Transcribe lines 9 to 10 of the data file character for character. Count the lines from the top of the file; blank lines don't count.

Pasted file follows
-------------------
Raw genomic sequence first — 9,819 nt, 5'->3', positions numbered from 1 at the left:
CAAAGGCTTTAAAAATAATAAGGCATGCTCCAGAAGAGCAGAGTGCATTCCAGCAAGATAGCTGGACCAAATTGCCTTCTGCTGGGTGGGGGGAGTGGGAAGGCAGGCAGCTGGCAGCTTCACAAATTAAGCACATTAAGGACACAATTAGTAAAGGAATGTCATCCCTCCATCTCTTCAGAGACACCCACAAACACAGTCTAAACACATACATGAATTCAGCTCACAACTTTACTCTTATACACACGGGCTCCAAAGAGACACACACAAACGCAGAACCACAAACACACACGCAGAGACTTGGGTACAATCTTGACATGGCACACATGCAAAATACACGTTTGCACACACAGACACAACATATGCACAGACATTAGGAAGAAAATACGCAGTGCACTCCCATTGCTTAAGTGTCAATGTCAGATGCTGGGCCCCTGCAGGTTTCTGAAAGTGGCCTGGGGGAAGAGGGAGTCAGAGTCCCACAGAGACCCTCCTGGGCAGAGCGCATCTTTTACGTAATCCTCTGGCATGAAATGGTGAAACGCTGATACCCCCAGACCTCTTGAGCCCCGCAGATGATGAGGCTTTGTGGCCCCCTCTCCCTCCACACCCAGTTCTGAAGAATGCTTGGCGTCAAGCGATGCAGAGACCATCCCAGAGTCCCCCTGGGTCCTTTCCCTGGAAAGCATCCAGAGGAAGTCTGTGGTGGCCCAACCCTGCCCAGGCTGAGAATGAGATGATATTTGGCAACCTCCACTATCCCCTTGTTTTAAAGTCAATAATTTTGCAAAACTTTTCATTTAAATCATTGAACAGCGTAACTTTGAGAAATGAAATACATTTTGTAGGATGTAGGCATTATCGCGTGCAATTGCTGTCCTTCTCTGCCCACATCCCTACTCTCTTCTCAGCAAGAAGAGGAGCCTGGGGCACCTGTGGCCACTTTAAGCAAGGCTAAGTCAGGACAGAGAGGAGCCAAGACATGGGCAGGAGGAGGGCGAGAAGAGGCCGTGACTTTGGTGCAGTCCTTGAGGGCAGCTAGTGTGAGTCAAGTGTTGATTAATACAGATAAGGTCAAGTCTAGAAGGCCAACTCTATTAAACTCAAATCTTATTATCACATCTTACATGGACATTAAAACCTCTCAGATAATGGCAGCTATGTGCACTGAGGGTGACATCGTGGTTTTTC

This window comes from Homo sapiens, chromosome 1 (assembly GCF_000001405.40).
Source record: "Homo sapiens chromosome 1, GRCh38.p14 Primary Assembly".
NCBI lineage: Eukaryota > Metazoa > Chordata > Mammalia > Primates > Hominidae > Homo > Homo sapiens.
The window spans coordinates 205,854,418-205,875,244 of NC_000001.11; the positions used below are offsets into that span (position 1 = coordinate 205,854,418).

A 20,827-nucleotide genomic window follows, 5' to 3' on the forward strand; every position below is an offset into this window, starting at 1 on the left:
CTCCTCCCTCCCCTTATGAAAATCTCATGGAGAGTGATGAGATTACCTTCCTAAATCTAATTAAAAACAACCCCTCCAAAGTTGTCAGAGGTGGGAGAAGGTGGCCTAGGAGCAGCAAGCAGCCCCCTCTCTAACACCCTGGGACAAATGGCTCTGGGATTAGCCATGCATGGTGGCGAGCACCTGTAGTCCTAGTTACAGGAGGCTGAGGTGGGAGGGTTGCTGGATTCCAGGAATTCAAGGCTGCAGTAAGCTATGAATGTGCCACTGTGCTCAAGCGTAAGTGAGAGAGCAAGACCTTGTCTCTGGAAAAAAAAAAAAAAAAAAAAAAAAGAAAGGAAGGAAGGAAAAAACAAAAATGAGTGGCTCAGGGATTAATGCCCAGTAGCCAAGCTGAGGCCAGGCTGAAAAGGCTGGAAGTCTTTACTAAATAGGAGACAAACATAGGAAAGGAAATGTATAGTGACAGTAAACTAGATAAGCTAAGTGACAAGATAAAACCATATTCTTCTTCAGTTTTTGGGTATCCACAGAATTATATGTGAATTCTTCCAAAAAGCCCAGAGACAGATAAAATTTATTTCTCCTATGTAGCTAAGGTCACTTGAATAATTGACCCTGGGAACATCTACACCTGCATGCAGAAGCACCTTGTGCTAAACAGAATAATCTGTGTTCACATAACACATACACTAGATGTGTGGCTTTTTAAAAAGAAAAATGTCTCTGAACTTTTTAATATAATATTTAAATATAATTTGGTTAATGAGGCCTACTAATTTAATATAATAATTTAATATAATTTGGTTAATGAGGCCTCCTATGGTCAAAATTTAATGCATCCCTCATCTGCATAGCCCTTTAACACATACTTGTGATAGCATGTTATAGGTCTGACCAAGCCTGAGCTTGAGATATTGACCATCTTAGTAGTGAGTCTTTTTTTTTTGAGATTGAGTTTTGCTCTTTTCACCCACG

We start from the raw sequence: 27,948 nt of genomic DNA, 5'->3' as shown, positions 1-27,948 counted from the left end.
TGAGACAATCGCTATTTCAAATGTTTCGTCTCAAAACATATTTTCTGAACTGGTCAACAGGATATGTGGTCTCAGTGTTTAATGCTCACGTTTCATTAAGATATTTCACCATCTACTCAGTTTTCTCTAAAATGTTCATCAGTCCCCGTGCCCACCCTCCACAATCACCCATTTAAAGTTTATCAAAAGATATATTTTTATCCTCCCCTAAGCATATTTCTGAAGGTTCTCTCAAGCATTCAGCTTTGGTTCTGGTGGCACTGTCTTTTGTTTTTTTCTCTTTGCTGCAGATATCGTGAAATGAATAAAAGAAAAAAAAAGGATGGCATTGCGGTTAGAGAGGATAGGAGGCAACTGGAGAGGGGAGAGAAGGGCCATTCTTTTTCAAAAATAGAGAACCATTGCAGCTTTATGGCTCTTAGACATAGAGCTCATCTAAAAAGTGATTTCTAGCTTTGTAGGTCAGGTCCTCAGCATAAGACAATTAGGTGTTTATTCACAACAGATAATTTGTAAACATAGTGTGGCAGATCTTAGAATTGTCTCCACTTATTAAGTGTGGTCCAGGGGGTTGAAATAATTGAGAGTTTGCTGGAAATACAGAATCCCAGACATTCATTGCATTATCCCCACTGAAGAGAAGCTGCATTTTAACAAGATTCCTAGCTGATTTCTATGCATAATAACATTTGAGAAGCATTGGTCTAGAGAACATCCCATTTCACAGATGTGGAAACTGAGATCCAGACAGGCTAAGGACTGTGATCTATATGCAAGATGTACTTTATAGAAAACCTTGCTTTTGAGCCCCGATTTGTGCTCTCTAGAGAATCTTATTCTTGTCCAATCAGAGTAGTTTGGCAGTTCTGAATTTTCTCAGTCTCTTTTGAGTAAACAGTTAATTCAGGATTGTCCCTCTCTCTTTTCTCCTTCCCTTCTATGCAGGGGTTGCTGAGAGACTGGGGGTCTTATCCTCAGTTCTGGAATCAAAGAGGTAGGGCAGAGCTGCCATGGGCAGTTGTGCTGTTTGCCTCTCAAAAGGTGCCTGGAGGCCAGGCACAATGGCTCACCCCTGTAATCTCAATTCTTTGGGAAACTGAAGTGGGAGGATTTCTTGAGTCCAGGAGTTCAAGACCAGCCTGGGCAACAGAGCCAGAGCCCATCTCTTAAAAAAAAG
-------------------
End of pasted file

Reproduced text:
We start from the raw sequence: 27,948 nt of genomic DNA, 5'->3' as shown, positions 1-27,948 counted from the left end.
TGAGACAATCGCTATTTCAAATGTTTCGTCTCAAAACATATTTTCTGAACTGGTCAACAGGATATGTGGTCTCAGTGTTTAATGCTCACGTTTCATTAAGATATTTCACCATCTACTCAGTTTTCTCTAAAATGTTCATCAGTCCCCGTGCCCACCCTCCACAATCACCCATTTAAAGTTTATCAAAAGATATATTTTTATCCTCCCCTAAGCATATTTCTGAAGGTTCTCTCAAGCATTCAGCTTTGGTTCTGGTGGCACTGTCTTTTGTTTTTTTCTCTTTGCTGCAGATATCGTGAAATGAATAAAAGAAAAAAAAAGGATGGCATTGCGGTTAGAGAGGATAGGAGGCAACTGGAGAGGGGAGAGAAGGGCCATTCTTTTTCAAAAATAGAGAACCATTGCAGCTTTATGGCTCTTAGACATAGAGCTCATCTAAAAAGTGATTTCTAGCTTTGTAGGTCAGGTCCTCAGCATAAGACAATTAGGTGTTTATTCACAACAGATAATTTGTAAACATAGTGTGGCAGATCTTAGAATTGTCTCCACTTATTAAGTGTGGTCCAGGGGGTTGAAATAATTGAGAGTTTGCTGGAAATACAGAATCCCAGACATTCATTGCATTATCCCCACTGAAGAGAAGCTGCATTTTAACAAGATTCCTAGCTGATTTCTATGCATAATAACATTTGAGAAGCATTGGTCTAGAGAACATCCCATTTCACAGATGTGGAAACTGAGATCCAGACAGGCTAAGGACTGTGATCTATATGCAAGATGTACTTTATAGAAAACCTTGCTTTTGAGCCCCGATTTGTGCTCTCTAGAGAATCTTATTCTTGTCCAATCAGAGTAGTTTGGCAGTTCTGAATTTTCTCAGTCTCTTTTGAGTAAACAGTTAATTCAGGATTGTCCCTCTCTCTTTTCTCCTTCCCTTCTATGCAGGGGTTGCTGAGAGACTGGGGGTCTTATCCTCAGTTCTGGAATCAAAGAGGTAGGGCAGAGCTGCCATGGGCAGTTGTGCTGTTTGCCTCTCAAAAGGTGCCTGGAGGCCAGGCACAATGGCTCACCCCTGTAATCTCAATTCTTTGGGAAACTGAAGTGGGAGGATTTCTTGAGTCCAGGAGTTCAAGACCAGCCTGGGCAACAGAGCCAGAGCCCATCTCTTAAAAAAAAG